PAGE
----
- TNF inhibitors work by targeting inflammatory proteins and are used to treat conditions, including ankylosing spondylitis (AS), rheumatoid arthritis, and inflammatory bowel disease.
- People with AS have higher risk of Alzheimer’s disease, but TNF inhibitors could help lower it.
- Lower levels of inflammation and a reduction in amyloid-beta plaques in the brain might explain the connection.
Many people with rheumatic diseases and other immune system disorders use tumor necrosis factor (TNF) inhibitors to control their condition. These biologic drugs — which include adalimumab (Humira), certolizumab pegol (Cimzia), and etanercept (Enbrel) — reduce swelling, pain, and stiffness by targeting TNF, an inflammatory protein.
As with all medications, TNF inhibitors have the potential to cause side effects. In some people, these drugs, which are given via infusion, cause headaches, nausea, or abdominal pain. They have also been associated with an increased risk of potentially-serious infections as well as a higher risk of developing lymphoma or skin cancer.
Yet TNF inhibitors might also offer some perks beyond controlling your chronic condition. Research has suggested, for instance, that people using TNF inhibitors might be less apt than those using different treatments for autoimmune disease to develop serious complications of COVID-19. TNF drugs have also been associated with a reduction in heart disease risk for those with rheumatoid arthritis (RA).
Now a new study finds that people who use TNF inhibitors may have a lower chance of developing Alzheimer’s disease.
It’s important to note that this research does not directly prove that TNF inhibitors protect against Alzheimer’s, Parkinson’s, or epilepsy, because it was an observational study. But the research, which was published in Pharmacological Research, does certainly suggest that TNF drugs may have a positive impact on neurological health.
The study utilized data from Clalit Health Services, which is the largest health maintenance organization in Israel. The researchers focused on people with ankylosing spondylitis (AS), a type of chronic inflammatory arthritis that causes pain and inflammation in the spine as well as the sacroiliac joints that connect the spine to the pelvis.
The researchers identified more than 4,000 people in the Clalit database and matched them to more than 20,000 control subjects (who were the same age and gender but did not have AS). The AS patients in the study were all over age 18 and had been diagnosed with the disease sometime between January 2002 and December 2016.
The researchers then analyzed the data to find out whether simply having AS was correlated with an elevated risk of developing Alzheimer’s, Parkinson’s, epilepsy, and/or multiple sclerosis. With the exception of multiple sclerosis (no link found), it did.
They then reviewed the data with an eye on figuring out how AS patients using TNF inhibitors fared with regards to neurological ailments versus others with AS who used disease-modifying anti-rheumatic drugs (DMARDs) or non-steroidal anti-inflammatory drugs (NSAIDs). The results showed that AS patients who used TNF drugs were less likely to be diagnosed with Alzheimer’s disease.
“Several studies have shown that patients with rheumatic disorders such as rheumatoid arthritis (RA), systemic lupus erythematosus (SLE), and Sjögren syndrome have an increased risk of neurological disorders… yet, [Alzheimer’s] had relatively been overlooked in this regard. Only a few studies in the literature demonstrated an association between AS and AD,” the authors wrote.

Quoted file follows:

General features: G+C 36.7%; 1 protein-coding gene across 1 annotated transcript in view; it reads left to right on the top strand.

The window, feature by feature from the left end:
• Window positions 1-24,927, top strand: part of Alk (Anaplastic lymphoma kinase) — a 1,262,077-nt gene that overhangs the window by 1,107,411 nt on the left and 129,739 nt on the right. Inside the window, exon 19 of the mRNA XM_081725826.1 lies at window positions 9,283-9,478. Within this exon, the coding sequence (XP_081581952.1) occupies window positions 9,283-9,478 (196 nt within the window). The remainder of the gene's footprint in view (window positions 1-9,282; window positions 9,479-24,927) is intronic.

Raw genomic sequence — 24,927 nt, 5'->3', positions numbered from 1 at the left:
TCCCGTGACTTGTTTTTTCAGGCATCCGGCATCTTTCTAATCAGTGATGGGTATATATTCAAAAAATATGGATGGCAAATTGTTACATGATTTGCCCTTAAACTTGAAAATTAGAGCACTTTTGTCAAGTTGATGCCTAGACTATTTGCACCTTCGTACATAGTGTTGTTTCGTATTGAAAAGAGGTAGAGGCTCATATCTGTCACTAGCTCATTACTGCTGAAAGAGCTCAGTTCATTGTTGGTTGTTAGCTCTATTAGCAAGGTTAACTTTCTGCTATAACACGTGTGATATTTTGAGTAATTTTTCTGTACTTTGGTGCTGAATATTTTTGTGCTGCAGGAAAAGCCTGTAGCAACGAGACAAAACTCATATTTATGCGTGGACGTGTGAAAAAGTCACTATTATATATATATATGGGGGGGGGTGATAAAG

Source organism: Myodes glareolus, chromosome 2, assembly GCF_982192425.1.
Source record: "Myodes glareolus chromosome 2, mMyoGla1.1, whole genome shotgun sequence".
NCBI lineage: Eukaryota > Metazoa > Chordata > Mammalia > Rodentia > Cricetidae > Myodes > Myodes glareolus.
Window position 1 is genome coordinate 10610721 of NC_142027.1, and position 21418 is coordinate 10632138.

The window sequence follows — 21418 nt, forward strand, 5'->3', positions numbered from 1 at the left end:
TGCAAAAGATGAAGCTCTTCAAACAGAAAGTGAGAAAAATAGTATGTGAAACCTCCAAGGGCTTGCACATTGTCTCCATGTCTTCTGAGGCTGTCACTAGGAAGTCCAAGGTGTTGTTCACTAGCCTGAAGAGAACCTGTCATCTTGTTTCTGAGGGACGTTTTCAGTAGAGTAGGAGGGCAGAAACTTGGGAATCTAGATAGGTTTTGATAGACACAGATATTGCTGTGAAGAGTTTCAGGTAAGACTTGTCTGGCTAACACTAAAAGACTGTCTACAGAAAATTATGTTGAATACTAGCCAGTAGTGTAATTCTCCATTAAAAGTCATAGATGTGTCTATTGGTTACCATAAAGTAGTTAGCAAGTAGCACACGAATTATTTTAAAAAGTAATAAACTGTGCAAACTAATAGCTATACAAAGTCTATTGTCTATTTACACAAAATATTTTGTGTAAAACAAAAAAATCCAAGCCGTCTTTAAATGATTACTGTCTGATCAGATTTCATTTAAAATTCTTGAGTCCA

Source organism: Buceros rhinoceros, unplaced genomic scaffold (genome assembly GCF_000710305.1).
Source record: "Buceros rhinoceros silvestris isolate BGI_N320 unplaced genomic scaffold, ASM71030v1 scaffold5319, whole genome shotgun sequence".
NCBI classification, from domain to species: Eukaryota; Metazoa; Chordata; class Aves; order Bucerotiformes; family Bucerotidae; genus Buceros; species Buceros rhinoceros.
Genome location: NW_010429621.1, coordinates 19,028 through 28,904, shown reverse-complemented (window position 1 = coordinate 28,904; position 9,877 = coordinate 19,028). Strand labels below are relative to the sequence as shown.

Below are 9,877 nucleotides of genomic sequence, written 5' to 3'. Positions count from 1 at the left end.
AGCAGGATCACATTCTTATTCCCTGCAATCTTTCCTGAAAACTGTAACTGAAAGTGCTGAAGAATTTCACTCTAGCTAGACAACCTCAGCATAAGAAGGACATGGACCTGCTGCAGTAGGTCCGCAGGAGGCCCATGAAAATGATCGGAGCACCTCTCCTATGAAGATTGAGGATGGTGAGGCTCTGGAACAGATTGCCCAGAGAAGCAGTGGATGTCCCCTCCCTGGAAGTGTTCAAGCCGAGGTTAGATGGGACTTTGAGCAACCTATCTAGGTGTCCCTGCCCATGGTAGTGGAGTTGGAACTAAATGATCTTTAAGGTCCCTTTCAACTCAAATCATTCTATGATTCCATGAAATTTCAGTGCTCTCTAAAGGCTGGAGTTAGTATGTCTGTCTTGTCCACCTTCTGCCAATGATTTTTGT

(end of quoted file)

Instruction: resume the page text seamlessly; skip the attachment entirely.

High amount of inflammation likely explains why, in general, AS patients appear to be more prone to Alzheimer’s and other cognitive problems as they age compared to those who do not have an inflammatory disease.
TNF inhibitors may lower Alzheimer’s risk by reducing systemic inflammation more significantly than some other drugs used to treat AS. But the authors explained that there is also “molecular evidence that elevated TNF-α levels may enhance [amyloid-beta] production and decrease its clearance, leading to neuronal loss and cell death, and resulting in cognitive decline,” they explained.
Scientists believe that Alzheimer’s is caused, in part, by a buildup of amyloid-beta protein in the brain. Excessive amounts of this protein form plaques that disrupt the connections between nerve cells and interfere with cognition.
What This Means for You
If you have AS, be sure to take your medications as prescribed. Keeping inflammation down may be key to reducing your risk of various problems, from joint deterioration to heart disease and Alzheimer’s. Talk to your doctor to decide the best treatment for your condition, your health history, and your lifestyle.
Clevland HeartLab. The Cardiac Risks of Rheumatoid Arthritis. 2022. https://www.clevelandheartlab.com/blog/the-cardiac-risks-of-rheumatoid-arthritis/
Izadi Z, et al. “Association Between Tumor Necrosis Factor Inhibitors and the Risk of Hospitalization or Death Among Patients With Immune-Mediated Inflammatory Disease and COVID-19.” JAMA Network Open. October 18, 2021. doi: https://doi.org/10.1001/jamanetworkopen.2021.29639.
National Institute on Aging. What Happens to the Brain in Alzheimer’s Disease. https://www.nia.nih.gov/health/what-happens-brain-alzheimers-disease.
Watad A, et al. “TNF Inhibitors Have a Protective Role in the Risk of Dementia in Patients with Ankylosing Spondylitis: Results from a Nationwide Study.” Pharmacological Research. doi: https://doi.org/10.1016/j.phrs.2022.106325.